Workplace Wellness Programs
Employers have offered workplace wellness programs with employee benefits packages for decades. Since the COVID-19 pandemic, even more employers realize that employee well-being is critical to their success.
One study found that small businesses know the need for employee wellness programs. They can see the impact of sick employees immediately. Nearly half of the smallest companies in the study reported their employees had to work when sick. A third of those surveyed said that productivity declined at the same time.
Few small businesses offer employee health programs. There are legal and psychological reasons for this resistance, despite how they might help the business's bottom line. Small-business owners and human resources professionals can overcome these difficulties.
See FindLaw's Wages and Benefits section for more articles on workplace benefits.
What Are Workplace Wellness Programs?
Workplace wellness programs help employees improve their physical and mental health. They can be as complex as an on-site fitness center or as simple as offering healthy snacks in the break room.
Some large health insurance companies offer wellness programs as a package with their insurance plans. The health benefits and reduced premiums can be a bonus for companies offering these plans.
Other wellness programs can include health fairs, on-site fitness programs, or gym memberships. For small businesses, even health care brochures or smoking cessation support for workers can be helpful.
Overcoming Workplace Barriers to Wellness
Many small businesses use shared or group insurance. This allows them to pool their costs with other small companies. There may be little or no reduction in health care costs, especially at first. This limited return on investment can make small or startup businesses hesitate before offering a wellness plan. Why start something with no guarantee of a payoff?
A bigger stumbling block is a company culture of resistance. Workers know that physical activity and stress management are essential for good health. But with all the hustle and bustle of the day's work, adding a workplace wellness challenge may be too much.
Including Everyone: ADA Requirements and Nondiscrimination Rules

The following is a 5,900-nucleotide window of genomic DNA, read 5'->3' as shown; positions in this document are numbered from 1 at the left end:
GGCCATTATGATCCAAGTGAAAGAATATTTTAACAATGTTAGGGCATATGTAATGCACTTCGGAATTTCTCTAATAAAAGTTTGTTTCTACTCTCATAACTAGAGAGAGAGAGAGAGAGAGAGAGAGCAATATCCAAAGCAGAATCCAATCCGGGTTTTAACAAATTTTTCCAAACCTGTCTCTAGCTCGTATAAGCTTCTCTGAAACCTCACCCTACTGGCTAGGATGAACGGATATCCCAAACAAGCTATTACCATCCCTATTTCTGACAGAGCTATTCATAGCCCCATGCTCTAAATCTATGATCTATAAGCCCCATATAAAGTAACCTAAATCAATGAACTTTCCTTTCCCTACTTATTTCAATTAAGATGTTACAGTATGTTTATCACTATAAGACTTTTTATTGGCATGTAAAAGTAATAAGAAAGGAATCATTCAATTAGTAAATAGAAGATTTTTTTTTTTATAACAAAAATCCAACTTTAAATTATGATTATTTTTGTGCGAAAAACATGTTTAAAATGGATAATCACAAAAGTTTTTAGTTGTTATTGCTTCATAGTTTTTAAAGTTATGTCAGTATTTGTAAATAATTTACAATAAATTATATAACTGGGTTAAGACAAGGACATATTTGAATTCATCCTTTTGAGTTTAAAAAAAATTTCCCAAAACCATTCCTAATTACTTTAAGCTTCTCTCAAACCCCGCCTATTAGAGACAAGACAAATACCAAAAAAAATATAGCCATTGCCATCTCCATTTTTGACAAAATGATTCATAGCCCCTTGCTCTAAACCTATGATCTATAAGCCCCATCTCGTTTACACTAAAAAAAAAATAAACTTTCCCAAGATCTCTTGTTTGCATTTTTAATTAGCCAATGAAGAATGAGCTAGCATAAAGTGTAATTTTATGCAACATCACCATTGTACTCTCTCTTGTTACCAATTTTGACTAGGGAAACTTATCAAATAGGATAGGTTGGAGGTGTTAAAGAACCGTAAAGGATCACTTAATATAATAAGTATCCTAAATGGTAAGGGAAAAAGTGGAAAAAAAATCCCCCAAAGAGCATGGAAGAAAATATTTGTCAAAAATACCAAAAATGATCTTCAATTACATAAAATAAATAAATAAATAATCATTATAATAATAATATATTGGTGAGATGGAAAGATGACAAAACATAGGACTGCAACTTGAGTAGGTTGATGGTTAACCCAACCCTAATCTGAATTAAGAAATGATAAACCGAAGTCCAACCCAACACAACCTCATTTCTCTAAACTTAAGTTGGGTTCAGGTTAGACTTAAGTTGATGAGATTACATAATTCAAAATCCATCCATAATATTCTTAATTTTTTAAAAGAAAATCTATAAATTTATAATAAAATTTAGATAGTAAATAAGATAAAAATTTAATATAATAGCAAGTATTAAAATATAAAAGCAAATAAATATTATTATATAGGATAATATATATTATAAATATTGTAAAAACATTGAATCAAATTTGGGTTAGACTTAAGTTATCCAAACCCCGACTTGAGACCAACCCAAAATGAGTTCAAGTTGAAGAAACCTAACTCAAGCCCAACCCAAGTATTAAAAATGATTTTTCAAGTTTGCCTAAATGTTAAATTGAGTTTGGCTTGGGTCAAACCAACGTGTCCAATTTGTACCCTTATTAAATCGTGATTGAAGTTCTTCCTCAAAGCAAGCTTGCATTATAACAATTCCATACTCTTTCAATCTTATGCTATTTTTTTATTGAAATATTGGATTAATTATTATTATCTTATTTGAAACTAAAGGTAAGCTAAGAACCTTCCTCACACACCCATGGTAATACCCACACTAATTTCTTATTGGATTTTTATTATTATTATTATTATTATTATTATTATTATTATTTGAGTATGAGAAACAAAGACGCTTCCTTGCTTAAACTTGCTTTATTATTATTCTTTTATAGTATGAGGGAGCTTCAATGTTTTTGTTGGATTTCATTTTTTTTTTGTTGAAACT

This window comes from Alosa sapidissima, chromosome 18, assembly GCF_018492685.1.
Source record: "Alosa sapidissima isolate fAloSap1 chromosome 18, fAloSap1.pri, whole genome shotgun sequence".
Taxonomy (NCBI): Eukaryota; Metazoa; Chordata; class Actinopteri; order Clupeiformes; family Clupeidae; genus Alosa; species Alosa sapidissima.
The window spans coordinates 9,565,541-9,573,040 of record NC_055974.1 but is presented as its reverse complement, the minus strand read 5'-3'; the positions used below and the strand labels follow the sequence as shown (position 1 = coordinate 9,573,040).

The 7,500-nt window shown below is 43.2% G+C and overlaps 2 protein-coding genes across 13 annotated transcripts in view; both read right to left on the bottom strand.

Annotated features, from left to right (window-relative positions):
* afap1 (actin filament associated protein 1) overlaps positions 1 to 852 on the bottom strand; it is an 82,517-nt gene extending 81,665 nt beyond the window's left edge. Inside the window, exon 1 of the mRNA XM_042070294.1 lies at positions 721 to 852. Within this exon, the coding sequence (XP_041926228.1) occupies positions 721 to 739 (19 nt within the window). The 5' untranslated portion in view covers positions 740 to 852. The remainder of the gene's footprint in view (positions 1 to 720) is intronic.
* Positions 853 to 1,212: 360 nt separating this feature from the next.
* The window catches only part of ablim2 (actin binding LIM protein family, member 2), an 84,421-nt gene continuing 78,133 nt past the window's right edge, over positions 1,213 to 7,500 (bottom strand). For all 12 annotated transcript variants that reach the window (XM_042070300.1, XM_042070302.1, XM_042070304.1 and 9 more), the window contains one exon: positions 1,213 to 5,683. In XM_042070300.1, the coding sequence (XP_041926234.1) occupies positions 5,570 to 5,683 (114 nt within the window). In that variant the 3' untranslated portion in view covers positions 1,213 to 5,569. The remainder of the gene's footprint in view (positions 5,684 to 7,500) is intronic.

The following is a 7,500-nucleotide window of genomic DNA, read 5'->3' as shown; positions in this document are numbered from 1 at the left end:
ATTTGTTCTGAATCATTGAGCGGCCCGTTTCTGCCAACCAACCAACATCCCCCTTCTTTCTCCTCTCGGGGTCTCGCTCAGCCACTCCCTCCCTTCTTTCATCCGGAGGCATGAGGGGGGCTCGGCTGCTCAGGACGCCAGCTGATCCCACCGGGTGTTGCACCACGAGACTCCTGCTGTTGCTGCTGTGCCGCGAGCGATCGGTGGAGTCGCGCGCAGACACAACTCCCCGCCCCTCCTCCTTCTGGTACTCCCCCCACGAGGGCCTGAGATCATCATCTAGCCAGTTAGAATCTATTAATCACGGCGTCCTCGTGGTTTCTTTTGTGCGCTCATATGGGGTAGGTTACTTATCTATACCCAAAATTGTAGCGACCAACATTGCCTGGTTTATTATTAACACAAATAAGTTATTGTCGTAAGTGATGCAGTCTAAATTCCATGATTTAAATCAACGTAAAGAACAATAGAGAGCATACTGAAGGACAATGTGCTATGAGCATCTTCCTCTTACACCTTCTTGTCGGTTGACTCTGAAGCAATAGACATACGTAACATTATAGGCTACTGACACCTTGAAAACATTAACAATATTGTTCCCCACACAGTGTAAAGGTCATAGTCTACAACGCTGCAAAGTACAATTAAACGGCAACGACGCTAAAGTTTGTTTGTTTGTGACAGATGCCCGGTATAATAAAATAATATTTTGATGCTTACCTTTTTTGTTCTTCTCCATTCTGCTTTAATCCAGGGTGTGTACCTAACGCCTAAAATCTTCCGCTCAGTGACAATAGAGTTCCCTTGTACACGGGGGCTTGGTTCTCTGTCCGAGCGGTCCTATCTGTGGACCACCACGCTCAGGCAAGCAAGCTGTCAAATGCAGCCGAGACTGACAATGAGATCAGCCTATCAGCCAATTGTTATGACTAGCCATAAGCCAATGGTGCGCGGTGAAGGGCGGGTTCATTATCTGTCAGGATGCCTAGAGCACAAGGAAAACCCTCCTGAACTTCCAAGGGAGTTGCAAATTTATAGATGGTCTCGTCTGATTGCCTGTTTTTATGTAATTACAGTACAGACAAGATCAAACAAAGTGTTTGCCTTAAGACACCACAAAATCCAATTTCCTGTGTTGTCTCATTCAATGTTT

Your workplace wellness program must be inclusive. Whether you invest in weight equipment or encourage healthy eating habits, your plan cannot exclude anyone. Corporate wellness programs have more money and room than a 10-person office and can have programs to fit everyone. Smaller offices need to get creative.
The Americans with Disabilities Act (ADA) does not allow an employee with disabilities to excuse themselves from a planned event or program. A lunchtime walking program may seem like a good idea until you remember one of your workers has rheumatoid arthritis.
Wellness vendors — HR consultants who offer health coaching for work sites — are a growing industry. They can review your employees' health needs and create a wellness program that suits your business. Of course, these consultants may cost more than a small business can afford.
Legal Issues Facing Wellness Programs
Your workplace wellness program should follow all federal and state health regulations. The Health Insurance Portability and Accountability Act (HIPAA) covers disclosures of health-related information. This law affects only protected health information (PHI) for health insurance purposes.
Employers must avoid disclosing any sensitive employee information to anyone other than health care providers. For purposes of HIPAA, some information is not considered PHI. This includes:
- Family and Medical Leave Act (FMLA) medical certifications
- Requests for accommodation under the ADA and related documentation
- Doctor's notes provided under the terms of an employer's absence policy
If a wellness program involves health assessments, it's up to the employer and human resources to keep all information private. You can protect yourself by making employee participation voluntary. Provide HIPAA authorization forms when needed.
The following information highlights specific laws about employer-sponsored wellness programs:
Americans With Disabilities Act (ADA)
The Equal Employment Opportunity Commission (EEOC) has enforcement authority over federal labor laws. The EEOC has provided guidance on the ADA and workplace wellness programs. These guidelines help explain the differences between HIPAA and the Affordable Care Act (ACA).